The showdown has forced 800,000 federal workers to go without pay and placed federal benefits for millions more in jeopardy, with the fallout being felt across the United States. Without debate on Thursday, the Senate unanimously passed legislation to ensure that workers who go without salaries receive back pay when the government reopens. Senator Mitch McConnell Republican of Kentucky and the majority leader, said Mr. Trump had assured him he would sign the bill.

              The partial shutdown will almost certainly become the longest in American history on Saturday, eclipsing a 21-day lapse that began in December 1995. Mr. Trump tweeted Thursday that he would skip a planned trip to the World Economic Forum in Davos, Switzerland, slated to begin Jan. 22, because of the impasse.

              The implosion of the congressional deal left lawmakers bracing for Mr. Trump to declare a national emergency. Senior Democrats were exploring both legislative and legal options to challenge the move.

              The president is allowed to divert unspent money from projects under a national emergency. But a senior administration official who spoke on the condition of anonymity to describe confidential discussions, questioned the legality of using Army Corps funding, saying it would be subject to restrictions under the Stafford Act, which governs disaster relief. The official said the process was as much a political exercise intended to threaten projects Democrats valued as a pragmatic one.

              That would be a travesty, Representative Peter A. DeFazio, Democrat of Oregon and the chairman of the House Transportation and Infrastructure Committee, said in an interview.

              Its all speculative at this point, he said, alluding wryly to Mr. Trumps penchant for abrupt announcements at all hours of the day and night. Until we get a tweet at 2:30 tomorrow morning, we wont know.

              Still, Republican senators who had called for reopening the government while the debate over border security continues said they were disappointed.

              Its very difficult when were dealing with people who do not want to budge at all with their positions, and thats the president and Speaker Pelosi, Senator Susan Collins of Maine said. Theyre each very dug in on their position, and thats made this very difficult to resolve. Reporting was contributed by Emily Cochrane, Catie Edmondson, Nicholas Fandos, Glenn Thrush, Thomas Kaplan, Eric Schmitt and Maggie Haberman.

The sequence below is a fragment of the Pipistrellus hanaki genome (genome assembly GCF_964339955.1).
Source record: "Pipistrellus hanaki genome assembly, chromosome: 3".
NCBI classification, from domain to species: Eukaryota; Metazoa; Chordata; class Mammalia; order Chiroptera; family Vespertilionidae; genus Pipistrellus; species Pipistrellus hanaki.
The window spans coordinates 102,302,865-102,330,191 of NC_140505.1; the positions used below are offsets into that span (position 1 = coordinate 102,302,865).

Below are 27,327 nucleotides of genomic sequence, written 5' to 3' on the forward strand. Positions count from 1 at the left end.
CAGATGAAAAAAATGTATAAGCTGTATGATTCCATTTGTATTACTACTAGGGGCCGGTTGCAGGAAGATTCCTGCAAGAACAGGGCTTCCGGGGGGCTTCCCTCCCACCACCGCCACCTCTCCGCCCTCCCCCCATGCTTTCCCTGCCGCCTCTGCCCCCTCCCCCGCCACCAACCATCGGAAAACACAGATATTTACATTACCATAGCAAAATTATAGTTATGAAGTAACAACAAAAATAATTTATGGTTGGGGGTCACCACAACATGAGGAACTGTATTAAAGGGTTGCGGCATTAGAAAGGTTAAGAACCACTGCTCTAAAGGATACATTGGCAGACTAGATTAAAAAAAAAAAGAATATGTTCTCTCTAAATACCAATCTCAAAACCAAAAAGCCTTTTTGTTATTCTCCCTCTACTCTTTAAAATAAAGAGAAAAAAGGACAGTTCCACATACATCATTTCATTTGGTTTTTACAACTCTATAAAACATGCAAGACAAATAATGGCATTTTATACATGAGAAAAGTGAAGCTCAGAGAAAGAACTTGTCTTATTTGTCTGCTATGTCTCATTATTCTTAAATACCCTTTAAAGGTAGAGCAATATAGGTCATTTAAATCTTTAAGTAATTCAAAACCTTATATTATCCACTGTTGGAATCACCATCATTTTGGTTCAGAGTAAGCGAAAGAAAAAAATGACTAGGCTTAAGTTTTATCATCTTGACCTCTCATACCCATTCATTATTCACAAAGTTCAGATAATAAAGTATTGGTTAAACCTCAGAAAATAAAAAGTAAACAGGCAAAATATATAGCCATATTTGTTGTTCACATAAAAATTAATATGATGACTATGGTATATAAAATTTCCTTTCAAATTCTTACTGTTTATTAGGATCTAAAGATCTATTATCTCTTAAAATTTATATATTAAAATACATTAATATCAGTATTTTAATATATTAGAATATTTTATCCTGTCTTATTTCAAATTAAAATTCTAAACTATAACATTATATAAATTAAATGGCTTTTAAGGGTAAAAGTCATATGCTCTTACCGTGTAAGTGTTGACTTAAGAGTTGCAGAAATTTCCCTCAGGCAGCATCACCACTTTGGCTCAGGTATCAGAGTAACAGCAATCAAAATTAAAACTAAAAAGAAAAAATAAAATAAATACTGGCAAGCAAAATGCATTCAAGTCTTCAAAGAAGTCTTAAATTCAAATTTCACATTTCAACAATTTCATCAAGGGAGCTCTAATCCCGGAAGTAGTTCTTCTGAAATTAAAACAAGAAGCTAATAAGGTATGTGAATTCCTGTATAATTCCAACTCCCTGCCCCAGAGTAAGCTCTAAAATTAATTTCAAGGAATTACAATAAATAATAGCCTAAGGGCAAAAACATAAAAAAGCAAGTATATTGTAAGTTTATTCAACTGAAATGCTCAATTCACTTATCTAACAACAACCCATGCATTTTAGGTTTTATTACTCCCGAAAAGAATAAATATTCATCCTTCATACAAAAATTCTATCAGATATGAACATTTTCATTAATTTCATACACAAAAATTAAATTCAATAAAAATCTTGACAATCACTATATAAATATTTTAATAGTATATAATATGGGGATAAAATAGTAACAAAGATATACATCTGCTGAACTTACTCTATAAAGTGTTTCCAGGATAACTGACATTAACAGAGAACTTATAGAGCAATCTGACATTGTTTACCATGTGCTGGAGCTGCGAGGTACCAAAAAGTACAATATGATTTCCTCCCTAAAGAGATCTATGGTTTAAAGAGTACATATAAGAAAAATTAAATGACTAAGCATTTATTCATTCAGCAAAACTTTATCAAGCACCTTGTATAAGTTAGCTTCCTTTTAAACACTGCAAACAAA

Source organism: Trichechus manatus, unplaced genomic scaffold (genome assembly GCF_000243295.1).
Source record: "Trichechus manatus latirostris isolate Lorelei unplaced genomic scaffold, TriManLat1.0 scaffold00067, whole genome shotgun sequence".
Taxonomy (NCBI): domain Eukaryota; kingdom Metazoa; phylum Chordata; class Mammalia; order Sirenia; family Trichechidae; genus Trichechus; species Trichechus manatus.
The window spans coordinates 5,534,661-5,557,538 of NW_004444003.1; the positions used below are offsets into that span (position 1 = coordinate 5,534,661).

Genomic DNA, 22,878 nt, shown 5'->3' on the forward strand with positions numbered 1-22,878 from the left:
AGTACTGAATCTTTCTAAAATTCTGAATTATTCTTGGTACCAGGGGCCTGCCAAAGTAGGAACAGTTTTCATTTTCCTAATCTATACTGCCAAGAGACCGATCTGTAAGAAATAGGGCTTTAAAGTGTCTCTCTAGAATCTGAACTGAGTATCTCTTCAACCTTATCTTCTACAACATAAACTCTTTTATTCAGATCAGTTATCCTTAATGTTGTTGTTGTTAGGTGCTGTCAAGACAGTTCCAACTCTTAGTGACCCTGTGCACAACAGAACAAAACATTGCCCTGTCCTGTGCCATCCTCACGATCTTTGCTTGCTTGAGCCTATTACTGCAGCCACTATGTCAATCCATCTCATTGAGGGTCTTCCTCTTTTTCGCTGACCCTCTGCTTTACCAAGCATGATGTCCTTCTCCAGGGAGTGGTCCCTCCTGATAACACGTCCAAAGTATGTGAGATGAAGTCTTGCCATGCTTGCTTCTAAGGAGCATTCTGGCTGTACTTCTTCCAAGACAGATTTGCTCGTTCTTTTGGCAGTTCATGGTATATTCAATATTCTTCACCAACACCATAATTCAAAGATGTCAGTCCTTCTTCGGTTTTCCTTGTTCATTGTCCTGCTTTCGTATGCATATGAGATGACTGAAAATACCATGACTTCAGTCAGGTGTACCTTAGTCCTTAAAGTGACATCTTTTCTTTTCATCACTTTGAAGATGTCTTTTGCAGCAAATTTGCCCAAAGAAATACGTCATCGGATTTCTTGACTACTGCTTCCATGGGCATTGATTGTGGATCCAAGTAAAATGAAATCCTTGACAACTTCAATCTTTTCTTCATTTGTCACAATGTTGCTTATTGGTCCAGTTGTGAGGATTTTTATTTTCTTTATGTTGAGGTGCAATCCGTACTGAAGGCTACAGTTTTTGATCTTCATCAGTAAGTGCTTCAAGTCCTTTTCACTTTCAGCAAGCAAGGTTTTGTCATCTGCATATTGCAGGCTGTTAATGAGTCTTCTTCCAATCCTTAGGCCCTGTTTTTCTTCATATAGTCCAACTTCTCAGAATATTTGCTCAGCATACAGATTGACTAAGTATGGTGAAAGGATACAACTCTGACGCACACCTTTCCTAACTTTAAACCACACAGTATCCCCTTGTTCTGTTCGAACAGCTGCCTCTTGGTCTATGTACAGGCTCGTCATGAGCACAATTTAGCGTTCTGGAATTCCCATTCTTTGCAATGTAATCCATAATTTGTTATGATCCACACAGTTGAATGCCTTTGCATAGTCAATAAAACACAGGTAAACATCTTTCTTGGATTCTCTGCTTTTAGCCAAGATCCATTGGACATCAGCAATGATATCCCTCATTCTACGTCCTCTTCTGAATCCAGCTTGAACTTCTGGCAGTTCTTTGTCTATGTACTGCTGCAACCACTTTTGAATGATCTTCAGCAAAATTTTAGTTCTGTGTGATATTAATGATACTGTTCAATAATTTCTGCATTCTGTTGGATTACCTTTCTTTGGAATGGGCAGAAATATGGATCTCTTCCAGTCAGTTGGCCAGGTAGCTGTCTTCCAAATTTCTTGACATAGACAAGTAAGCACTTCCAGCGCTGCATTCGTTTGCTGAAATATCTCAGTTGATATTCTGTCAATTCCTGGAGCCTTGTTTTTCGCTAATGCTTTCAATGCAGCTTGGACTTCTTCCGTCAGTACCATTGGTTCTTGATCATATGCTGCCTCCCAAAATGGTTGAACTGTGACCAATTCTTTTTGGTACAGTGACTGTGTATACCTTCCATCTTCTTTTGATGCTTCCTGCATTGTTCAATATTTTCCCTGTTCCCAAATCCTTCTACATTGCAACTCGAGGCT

æ, !

              Hannia - Hania - Mighthelp


              • Michael Cohen, Trump's former lawyer, to testify publicly before Congress
                CNN Jeremy Herb 6:49 PM ET, Thu January 10, 2019

                President Donald Trump's former lawyer Michael Cohen will testify before the House Oversight Committee, the first major move by House Democrats to haul in a member of Trump's team connected to special counsel Robert Mueller's investigation, according to a schedule published by the committee.

                Cohen has agreed to testify publicly before the panel on February 7, according to a statement from Cohen.

                Cohen is coming to Capitol Hill after he pleaded guilty and was sentenced in December to three years in prison on multiple charges, including two campaign finance crimes tied to illicit payments made to silence women during the presidential campaign crimes that prosecutors say Trump directed Cohen to commit.

                Cohen cooperated with Mueller's investigation after his August guilty plea, and his congressional testimony could thrust some of those still-private details he provided into the public sphere. Mueller's team in court filings wrote that Cohen provided "useful information concerning certain discrete Russia-related matters core to its investigation."

                In a statement to CNN, Cohen said he agreed to testify "in furtherance of my commitment to cooperate and provide the American people with answers."

                "I look forward to having the privilege of being afforded a platform with which to give a full and credible account of the events which have transpired," Cohen said.

                House Oversight Committee Chairman Elijah Cummings, a Maryland Democrat, said that Mueller cleared Cohen's testimony before it was agreed to.

                "He'll have a chance to tell his side of the story, and we'll have a chance to question him. The American people deserve that," Cummings said. "We don't want to do anything to interfere with the Mueller investigation."

                There may be some topics at the hearing that are off limits. House Intelligence Chairman Adam Schiff, who has also been seeking testimony from Cohen, told CNN that Cohen's lawyers indicated Cohen could not discuss the Russia investigation publicly, and his panel wants Cohen to testify behind closed doors.